The launching of the Trademark Clearinghouse and Rights Protection Mechanisms. The launching of the trademark clearinghouse began on March 26, prior to ICANN 46, but many more details about how it will work become clear during ICANN 46. While entering trademarks (and 50+ variants subject to past disputes) can be entered, the primary purpose remains to participate in Sunrise. Based upon discussions by brands, most brands are only planning to use this for their primary or core brands rather than all sub-brands. While the cost to participate in the Clearinghouse is relatively administrative ($95-150 per trademark), the cost to participate in Sunrise periods will be subject to each top level domain owner and could be sizable for brands with big ambitions. The bright side is that the Uniform Rapid Suspension system will soon be in place to help brand owners rapidly and for about $3-500 take down a site that is infringing on a mark in the Trademark Clearinghouse. But, the Trademark Clearinghouse is not without controversy. Many of the registries and registries believe the cost has been shifted to them to provide brand protection with brand owners accounting for less than their fair share of the cost, potentially damaging the existing registry/registrar business model.

The emergence of a Brand Registry Group. The final controversial issue of ICANN 46 was the announcement of the intention to form a Brand Registry Group as an official stakeholder group or constituency of the GNSO. J. Scott Evans of Yahoo! led a presentation to the GAC about the critical differences of a brand registry from a generic registry. Namely, that brands operate the TLD for their benefit and the benefit of their consumers as a closed eco system, rather than one of selling second string domains to the public, and that the needs of that group will not be met by traditional registry stakeholder representatives. While some on the GAC seemed confused as to why brand TLDs are needed (a little late for that), there was a general consensus that the brand registries are different and may have different needs. While forming an official stakeholder group will take time, brands should be aware of the formation of this and other groups that intend to lobby and advocate for brand registries.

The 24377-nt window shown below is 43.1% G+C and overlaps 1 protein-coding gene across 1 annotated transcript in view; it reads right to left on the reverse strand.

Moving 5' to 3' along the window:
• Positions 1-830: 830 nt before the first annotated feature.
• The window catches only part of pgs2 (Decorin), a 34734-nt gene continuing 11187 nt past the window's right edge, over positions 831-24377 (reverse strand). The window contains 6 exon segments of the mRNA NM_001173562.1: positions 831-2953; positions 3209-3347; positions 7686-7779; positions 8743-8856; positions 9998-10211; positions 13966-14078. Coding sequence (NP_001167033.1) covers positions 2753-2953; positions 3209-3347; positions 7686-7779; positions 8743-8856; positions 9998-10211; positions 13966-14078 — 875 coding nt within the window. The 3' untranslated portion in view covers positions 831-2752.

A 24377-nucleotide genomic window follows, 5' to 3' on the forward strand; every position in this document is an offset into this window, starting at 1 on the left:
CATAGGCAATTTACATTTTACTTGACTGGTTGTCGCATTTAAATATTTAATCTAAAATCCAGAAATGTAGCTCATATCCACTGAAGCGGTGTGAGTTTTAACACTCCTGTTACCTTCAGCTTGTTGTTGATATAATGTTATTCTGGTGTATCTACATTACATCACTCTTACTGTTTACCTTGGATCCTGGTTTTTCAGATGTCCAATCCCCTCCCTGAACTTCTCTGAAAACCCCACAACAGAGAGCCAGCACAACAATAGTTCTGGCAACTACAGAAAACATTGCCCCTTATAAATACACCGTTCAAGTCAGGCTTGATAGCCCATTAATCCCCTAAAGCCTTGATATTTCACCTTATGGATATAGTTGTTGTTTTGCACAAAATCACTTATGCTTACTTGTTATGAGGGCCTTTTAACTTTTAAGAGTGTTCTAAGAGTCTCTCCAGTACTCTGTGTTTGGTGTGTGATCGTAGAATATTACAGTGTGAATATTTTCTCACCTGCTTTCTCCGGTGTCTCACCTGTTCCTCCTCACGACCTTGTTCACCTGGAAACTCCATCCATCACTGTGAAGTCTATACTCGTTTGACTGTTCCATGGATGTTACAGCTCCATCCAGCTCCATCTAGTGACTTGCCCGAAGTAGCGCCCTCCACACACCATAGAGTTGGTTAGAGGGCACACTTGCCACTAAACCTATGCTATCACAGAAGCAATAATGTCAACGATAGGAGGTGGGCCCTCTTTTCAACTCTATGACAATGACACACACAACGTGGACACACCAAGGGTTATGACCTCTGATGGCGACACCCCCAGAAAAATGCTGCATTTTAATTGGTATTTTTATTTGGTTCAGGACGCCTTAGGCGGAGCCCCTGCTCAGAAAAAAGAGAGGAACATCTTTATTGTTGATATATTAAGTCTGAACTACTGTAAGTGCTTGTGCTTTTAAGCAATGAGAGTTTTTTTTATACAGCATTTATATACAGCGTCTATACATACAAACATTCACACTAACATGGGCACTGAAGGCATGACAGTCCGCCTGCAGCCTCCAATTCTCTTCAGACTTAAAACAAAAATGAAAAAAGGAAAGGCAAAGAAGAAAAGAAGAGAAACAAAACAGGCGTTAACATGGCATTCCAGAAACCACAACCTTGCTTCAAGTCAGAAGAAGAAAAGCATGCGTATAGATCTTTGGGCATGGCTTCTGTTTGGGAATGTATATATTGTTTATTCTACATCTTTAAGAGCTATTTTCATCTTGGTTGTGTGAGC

Security and Stability of the Internet with gTLDs. One of the most important discussions of important note to gTLD applicants is a potential security red flag for some gTLDs. In short, because many companies use an internal top level domain for their web or exchange servers for which they have a certificate of authority, there could be potential resolution conflicts if those same new TLDs were to go live. In a report from Pay Pal , the most prominent gTLDs of concern include: .invalid, .wpad, .home, .belkin, .corp, .lan, .domain, .localdomain, .localhost, .local, .intranet, .internal, and .private. The clear message from ICANN is that these top level domains could be delayed by as much as two years while the resolution issues are cleaned up, but would not delay the entire program.

While many other details were provided to clarify logistics of the gTLD program, it is clear that within the next few months, the first IDNs will start to go live and by 2014, we’ll begin to see the delegation of scaled expansion of the internet. While the ICANN environment is still dominated by registries, registrars and lawyers, the interest of brands and marketers in how the internet is governed will grow as consumer behavior migrates from .com to .brand. One thing is for sure, more and more brands are showing up at ICANN meetings and getting engaged in what is happening, how and why it happens. The next meeting is scheduled in July in Durban, South Africa.